An online analysis of Maryam Nawaz Twitter account has revealed that behind politician the systematic use of online bot accounts
An online analysis of Maryam Nawaz Twitter account has revealed that behind the politician’s massive online clout, there is serious evidence to suggest that it is the result of a systematic use of online bot accounts (or fake accounts).
Breaking the key figures down, the thread highlighted that out of a total of 5,592,493 followers on her Twitter account, it can be observed that approximately 1 million accounts have no followers whatsoever, 743,906 accounts have only a single follower, and 1,439,946 accounts have between 2 to 5 followers; which leaves approximately 2,408,000 followers that could potentially be termed as partially organic in nature.
This indicates that these accounts are either recently made, or are not being effectively used to reach out and interact with the wider community. As the thread points out by dissecting the age of the accounts, 1898 accounts were created on the day this analysis was conducted (24th September), 37,204 accounts were created a day prior, and 297,537 accounts were created throughout the remainder of September. The assertion that these accounts could have been made recently, can be deemed to be accurate, as thousands of accounts have been systematically generated on a daily basis.
In terms of the organic online activity of these alleged bot accounts, it can be observed from the thread that 2,031,918 accounts have yet to post a single tweet, 685,416 accounts posted only a single tweet, and 1,006,024 accounts have posted between 2 to 5 tweets in total. This is entirely reflective of the fact that a large chunk of these accounts are inorganic, and have only been used to “like” and “retweet” Maryam Nawaz activity on the platform, and to artificially inflate her growing number of followers.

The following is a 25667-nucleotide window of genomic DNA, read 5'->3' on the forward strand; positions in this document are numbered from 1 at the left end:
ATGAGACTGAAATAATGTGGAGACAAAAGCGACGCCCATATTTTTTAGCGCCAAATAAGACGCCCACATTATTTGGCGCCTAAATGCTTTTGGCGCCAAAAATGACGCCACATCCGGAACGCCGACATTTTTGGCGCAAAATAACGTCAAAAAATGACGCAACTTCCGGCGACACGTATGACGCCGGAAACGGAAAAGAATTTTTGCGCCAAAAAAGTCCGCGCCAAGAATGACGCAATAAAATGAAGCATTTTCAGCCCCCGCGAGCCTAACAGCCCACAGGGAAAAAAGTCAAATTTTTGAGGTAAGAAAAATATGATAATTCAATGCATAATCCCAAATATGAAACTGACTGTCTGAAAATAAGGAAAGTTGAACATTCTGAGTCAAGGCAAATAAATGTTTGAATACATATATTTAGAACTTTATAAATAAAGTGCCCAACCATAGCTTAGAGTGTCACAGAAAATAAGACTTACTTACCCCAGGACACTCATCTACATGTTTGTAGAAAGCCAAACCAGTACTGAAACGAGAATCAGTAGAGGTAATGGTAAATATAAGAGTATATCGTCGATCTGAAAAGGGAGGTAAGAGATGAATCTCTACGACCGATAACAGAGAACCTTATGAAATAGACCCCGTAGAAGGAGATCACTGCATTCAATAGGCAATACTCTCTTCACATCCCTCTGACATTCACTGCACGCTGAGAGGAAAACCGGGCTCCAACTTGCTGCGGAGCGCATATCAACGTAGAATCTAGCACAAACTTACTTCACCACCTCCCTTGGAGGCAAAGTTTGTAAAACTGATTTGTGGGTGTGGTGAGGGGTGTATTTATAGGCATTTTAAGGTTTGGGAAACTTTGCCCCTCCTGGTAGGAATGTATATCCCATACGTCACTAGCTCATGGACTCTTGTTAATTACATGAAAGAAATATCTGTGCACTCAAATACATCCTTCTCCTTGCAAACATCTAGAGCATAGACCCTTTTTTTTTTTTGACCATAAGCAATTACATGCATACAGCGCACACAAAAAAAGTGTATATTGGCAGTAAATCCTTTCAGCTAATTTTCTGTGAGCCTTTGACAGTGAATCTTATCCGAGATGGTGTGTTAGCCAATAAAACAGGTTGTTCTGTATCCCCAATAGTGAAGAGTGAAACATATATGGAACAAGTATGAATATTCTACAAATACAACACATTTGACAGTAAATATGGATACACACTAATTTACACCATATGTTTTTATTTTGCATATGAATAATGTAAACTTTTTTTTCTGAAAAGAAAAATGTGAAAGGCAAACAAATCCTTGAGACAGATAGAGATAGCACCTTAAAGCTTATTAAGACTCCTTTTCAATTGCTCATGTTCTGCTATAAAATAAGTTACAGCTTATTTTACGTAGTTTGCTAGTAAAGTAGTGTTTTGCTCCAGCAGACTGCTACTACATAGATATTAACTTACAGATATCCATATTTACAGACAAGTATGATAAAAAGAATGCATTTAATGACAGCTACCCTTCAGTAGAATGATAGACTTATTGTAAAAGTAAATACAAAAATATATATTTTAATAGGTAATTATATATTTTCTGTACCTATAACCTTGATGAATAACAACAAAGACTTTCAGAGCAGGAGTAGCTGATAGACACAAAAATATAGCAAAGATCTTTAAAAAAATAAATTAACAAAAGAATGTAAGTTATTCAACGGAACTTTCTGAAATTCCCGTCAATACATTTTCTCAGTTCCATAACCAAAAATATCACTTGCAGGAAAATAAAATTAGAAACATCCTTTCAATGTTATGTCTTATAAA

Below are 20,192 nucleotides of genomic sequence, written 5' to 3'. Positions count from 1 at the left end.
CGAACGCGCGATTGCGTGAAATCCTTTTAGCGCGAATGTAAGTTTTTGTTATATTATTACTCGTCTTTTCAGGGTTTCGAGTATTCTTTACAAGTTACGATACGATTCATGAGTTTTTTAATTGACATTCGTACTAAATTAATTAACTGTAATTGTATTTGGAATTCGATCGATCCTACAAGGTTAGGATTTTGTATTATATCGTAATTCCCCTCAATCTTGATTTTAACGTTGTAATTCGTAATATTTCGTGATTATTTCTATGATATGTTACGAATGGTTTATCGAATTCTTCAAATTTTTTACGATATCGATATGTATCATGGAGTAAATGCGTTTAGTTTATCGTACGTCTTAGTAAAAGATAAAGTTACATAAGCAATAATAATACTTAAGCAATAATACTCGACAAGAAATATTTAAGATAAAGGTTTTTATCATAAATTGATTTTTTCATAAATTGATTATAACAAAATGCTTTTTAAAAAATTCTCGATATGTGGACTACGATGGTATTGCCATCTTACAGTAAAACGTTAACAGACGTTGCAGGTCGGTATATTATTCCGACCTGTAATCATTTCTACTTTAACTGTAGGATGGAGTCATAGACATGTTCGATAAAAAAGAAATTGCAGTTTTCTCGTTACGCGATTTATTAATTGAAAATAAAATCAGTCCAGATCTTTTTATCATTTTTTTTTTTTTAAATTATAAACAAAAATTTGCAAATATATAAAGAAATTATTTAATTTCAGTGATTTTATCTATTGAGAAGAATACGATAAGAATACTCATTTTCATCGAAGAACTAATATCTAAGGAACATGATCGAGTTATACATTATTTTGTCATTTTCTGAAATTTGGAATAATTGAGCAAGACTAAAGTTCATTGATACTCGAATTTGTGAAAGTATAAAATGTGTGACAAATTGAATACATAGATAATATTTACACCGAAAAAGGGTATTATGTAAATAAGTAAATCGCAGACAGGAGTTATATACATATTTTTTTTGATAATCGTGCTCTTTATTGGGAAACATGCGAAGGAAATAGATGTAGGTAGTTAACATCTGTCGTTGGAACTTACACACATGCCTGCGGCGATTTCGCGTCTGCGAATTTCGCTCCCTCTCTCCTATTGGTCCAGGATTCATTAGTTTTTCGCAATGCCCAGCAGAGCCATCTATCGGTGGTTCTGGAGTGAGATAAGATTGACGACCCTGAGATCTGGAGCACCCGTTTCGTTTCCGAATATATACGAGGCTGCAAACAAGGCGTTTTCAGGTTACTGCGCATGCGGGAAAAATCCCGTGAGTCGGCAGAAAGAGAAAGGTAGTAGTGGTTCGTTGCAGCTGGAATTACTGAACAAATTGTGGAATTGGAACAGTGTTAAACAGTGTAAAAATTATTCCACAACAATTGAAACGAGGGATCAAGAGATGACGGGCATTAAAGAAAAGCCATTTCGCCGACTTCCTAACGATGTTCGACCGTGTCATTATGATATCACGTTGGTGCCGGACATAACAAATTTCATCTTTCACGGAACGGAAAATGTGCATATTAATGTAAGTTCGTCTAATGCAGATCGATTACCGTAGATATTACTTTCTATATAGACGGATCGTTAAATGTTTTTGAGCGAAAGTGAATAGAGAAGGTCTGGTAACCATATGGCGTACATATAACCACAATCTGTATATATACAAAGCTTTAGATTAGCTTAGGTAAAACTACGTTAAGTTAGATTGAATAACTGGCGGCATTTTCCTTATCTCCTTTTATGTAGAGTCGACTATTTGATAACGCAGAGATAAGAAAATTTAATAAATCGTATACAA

The thread concludes that 76% of Maryam Nawaz followers on Twitter comprise of fake bot accounts, all of which are used to artificially generate online traction around the politician – adding that out of her approximately 5.5 million followers, 5.19 million have never “liked” or “retweeted” her tweets, indicating that these accounts could be dormant.
According to an independent Karachi-based data scientist, it can be observed through this data analysis that “the levels of engagement are quite low”, and that building an army of online bots is meant to act as “more of an ego boost” which “doesn’t really translate into much online” – citing his prior work on online bot networks, which revealed that “a heavy volume of nodes (people) have either 0 or 1 connections – for the PML-N accounts”.
When asked if these online bots can be geo-located, reported and shut down, he added that most bot accounts do not accurately share their locations, if they are part of a “bot farm” (or a collective of fake accounts operating in tandem), the platform’s algorithm can detect and remove them accordingly. It was also mentioned that online Twitter audit tools are “not accurate”, and that they only use a limited dataset (of 5000 followers) to make relevant assertions, adding that a broad array of variables (including account creation date, number of followers, accounts being followed, etc.) are necessary to attain a richer and comprehensive analysis.
In the aftermath of the 2016 U.S Presidential election and the Brexit vote, in which online bot-activity played an unprecedented role in the spread of online misinformation and being used as a tool to gain online political clout, Twitter has been clamping down aggressively on any bot-activity, but its algorithm can not effectively keep up the pace against an army of online bots numbering in the hundreds of thousands.
Originally published at berecorder